Beretta 96FS

Beretta M9-22

FN 1922

Henry H010-G

High Standard R-103

Marlin Model 60

Norinco 1911

Remington 742

Remington 870

Ruger Old Model Blackhawk

Ruger Mini 14

Ruger Service Six

Ruger SP 101

Savage 99

Stoeger Coach Gun

Weatherby Vanguard 270

Winchester Model 70

Winchester 250

Winchester 1200

Winchester 1873

Ruger Mini-14 in .223 Caliber




A-Teaming it Up

Overview and History

Field Strip

How to Clean and Maintain a Ruger Mini-14 How to install a Ruger Mini-14 Tech Sight How to Tune up a Ruger Mini-14 Trigger
How to Glass Bed a Ruger Mini-14 Part I How to Glass Bed a Ruger Mini-14 Part II Ruger Mini-14 and M-14 Compared
How to disassemble a Mini 14 bolt
Upgrading the Ruger Mini-14
Accurizing the Ruger Mini-14 P1 Accurizing the Ruger Mini-14 P2 Accurizing the Ruger Mini-14P3
Tune Up a Ruger Mini-14 Trigger Mini-30 Mini-14 Accuracy Tune Up Ruger Mini-14 Maintenance Series_ Cleaning
Ruger Mini-14 Maintenance Series_ Disassembly Ruger Mini-14 Maintenance Series_ Lubrication Ruger Mini-14 Maintenance Series_ Reassembly


The Mini-14 GB (Government Bayonet)


Place of origin

United States

Service history

Used by

See Users


Rhodesian Bush War[1]
The Troubles[2]

Production history


L. James Sullivan, William B. Ruger




Sturm, Ruger & Co.




See Variants



6 lb 6 oz (2.90 kg)


37.25 in (946 mm)

Barrel length

13 in (330 mm) to 22.0 in (559 mm)


.223 Remington
5.56×45mm NATO
.300 AAC Blackout


Gas-operated, rotating bolt

Rate of fire

 750 rpm (Full-auto rate-of-fire for AC-556 model only)[3]

Muzzle velocity

3240 ft/s (990 m/s)

Feed system

5- to 30-round factory box magazine.


Iron sights

The Mini-14 is a lightweight semi-automatic rifle manufactured by Sturm, Ruger & Co. used by military personnel, law enforcement personnel, and civilians. A .223 caliber (5.56 mm) firearm is made in a number of variants, including: the Ranch Rifle (a basic, civilian variant), the Mini-14 GB, and the Mini Thirty, which is chambered for 7.62×39mm.

History and design

 The Mini-14 was first introduced in 1973 by Sturm, Ruger & Co.[4] The name Mini-14 was coined because it resembles a smaller version of the military M14 rifle.[5] Designed by L. James Sullivan[6] and William B. Ruger, it incorporated numerous innovations and cost-saving engineering changes. The Mini-14 rifle employs an investment cast, heat-treated receiver and is mechanically similar to the M1 rifle, with a self-cleaning, fixed-piston gas system.[7][8] Initial rifles were produced with a complex, exposed bolt hold open device with no button for manual engagement. Stocks were somewhat angular and heat shields were made of wood. These rifles, with serial number prefixes before 181, were tooled and redesigned with a new stock, new bolt hold-open mechanism, and other small changes.[9]

The original Mini-14 rifle had a rear aperture sight with large protective wings and no integral scope bases. In 1982, Ruger introduced the Ranch Rifle with an integral scope base on the receiver, a new folding aperture rear sight and factory scope rings.

In 1987, Ruger introduced the Mini Thirty rifle chambered for the Russian 7.62×39mm cartridge. At the time, large quantities of surplus military ammunition were being imported into the United States at rock-bottom prices. Also, the 7.62×39mm is ballistically similar to the .30-30 Winchester cartridge. As a result, the Mini Thirty proved to be an effective deer rifle.

 In 2003, the design was overhauled to improve accuracy and update the styling while at the same time reducing production costs. The standard Mini-14 was discontinued and the name became the family name for all Mini-14 type rifles. As of 2005, all Mini-14 type rifles are now based on the Ranch Rifle design, with integral scope bases, a non-folding ghost ring aperture rear sight and a winged front sight similar to that used on the Ruger Police Carbine.[9] These upgraded rifles have serial numbers beginning with 580 and are sometimes referred to as 580 series Ranch Rifles.[10] They also have a new modified gas system designed to reduce barrel vibration[9] and are capable of shooting two-inch groups at 100 yards, which is 2 MOA (minute of angle) accuracy.[10]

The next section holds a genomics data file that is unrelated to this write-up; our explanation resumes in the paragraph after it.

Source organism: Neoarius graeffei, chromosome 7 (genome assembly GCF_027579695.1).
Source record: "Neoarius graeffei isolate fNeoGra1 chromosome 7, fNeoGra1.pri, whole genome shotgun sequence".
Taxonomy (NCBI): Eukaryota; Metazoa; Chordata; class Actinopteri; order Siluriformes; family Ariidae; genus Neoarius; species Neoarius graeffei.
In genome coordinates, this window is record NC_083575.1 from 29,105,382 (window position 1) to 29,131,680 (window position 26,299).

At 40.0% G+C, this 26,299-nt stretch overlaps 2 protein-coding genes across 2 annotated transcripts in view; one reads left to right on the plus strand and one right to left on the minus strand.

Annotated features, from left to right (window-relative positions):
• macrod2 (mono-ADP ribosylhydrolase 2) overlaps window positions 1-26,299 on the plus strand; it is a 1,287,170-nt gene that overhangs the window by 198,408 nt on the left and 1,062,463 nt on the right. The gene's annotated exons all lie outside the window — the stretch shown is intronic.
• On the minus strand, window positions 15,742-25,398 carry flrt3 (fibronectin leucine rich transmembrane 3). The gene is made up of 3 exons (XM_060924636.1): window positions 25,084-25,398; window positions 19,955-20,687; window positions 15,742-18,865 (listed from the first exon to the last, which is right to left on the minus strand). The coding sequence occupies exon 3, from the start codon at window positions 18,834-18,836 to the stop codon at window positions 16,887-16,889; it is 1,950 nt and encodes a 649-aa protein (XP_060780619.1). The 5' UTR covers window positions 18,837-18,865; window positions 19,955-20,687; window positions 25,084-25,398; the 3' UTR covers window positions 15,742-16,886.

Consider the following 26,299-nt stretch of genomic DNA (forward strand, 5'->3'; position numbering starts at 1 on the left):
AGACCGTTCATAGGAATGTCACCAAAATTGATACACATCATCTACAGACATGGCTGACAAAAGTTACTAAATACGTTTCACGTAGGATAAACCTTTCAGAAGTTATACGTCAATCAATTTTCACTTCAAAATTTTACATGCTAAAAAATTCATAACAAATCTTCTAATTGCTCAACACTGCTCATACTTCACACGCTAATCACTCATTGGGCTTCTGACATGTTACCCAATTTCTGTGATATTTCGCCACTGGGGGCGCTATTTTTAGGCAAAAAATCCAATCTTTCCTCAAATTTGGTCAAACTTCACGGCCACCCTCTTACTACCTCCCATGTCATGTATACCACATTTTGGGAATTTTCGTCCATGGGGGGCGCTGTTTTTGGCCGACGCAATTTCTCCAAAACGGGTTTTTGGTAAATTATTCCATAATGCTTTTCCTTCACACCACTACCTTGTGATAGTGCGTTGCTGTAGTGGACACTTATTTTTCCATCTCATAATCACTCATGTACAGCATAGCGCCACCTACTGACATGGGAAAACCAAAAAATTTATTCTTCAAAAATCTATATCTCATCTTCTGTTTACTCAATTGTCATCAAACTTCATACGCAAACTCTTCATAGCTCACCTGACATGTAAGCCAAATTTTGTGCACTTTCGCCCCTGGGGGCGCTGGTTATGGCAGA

Circa 2007–08, Ruger added a heavier tapered barrel to the Mini series. The heavier barrel had an overall larger diameter with the barrel visibly becoming thicker in the final inches as the barrel approaches the gas block from the muzzle. These changes combined with tighter tolerances result in greater potential accuracy.[8] All Mini-14 type rifles are available in stainless steel or blued finish with hardwood, synthetic, or laminated stocks with 16.12-inch (409 mm) or 18.5-inch (470 mm) barrels.


Ranch Rifle

The Ranch Rifle is a basic model offered in a wood or synthetic rifle stock paired with a blued or stainless steel receiver and a standard 18.5" tapered barrel (1:9" RH twist rate). These rifles feature an adjustable ghost ring rear sight and winged front sight, and they are sold with a detachable scope rail mount and a choice of two 20-round or 5-round detachable box magazines to comply with some U.S. states and other countries which have laws restricting magazine capacity. All models are chambered in both .223 Remington and 5.56×45mm NATO ammunition except the Target Rifle variant (which is .223 only).[9]

The Ruger Mini-14’s Biggest Problem — And How To Fix It

Written by: Kevin Danielsen

It doesn’t get much more American than the old Ruger Ranch Rifle: the Mini-14. This tiny M1-style carbine weapon was designed to be amazingly rugged, especially considering how it was originally crafted for the whacking of sly coyotes on the open range.

In the days before amateur, high-precision shooting from the bench, gun consumers weren’t too concerned about these newfangled “MOA”-grouping things. Overall, folks in those days tended to be rather happy with their rifle, so long as they were able to nail one of mother’s pie plates at 75 yards off. So it was, in 1973, Ruger gave their loyal customers exactly what they wanted: a semi-auto, magazine-fed, piston-powered carbine rifle.

Its design provided the wondrously sturdy benefits of those old Garand actions (like the kind that Grandad carried during the war), yet also toned down the caliber from a 30-06 to take a .223 Rem cartridge. The beauty of this smaller cartridge was the fact that it was far more recoil-manageable and ideal for taking smaller-sized game and predators. And its high velocities provided a lofty helping of…

… accuracy … right.

Which Mini-14 Are We Talking About?

As more and more folks took it to the range, that lofty helping of accuracy seemed to offer far less of a satisfying serving than most had hoped for. When you’re struggling to hit a foot-wide target at 100 yards after being plagued with fliers, you start to wonder why. Since all Ruger Mini-14 owners can’t be horrible shooters, people started to realize it was the rifle.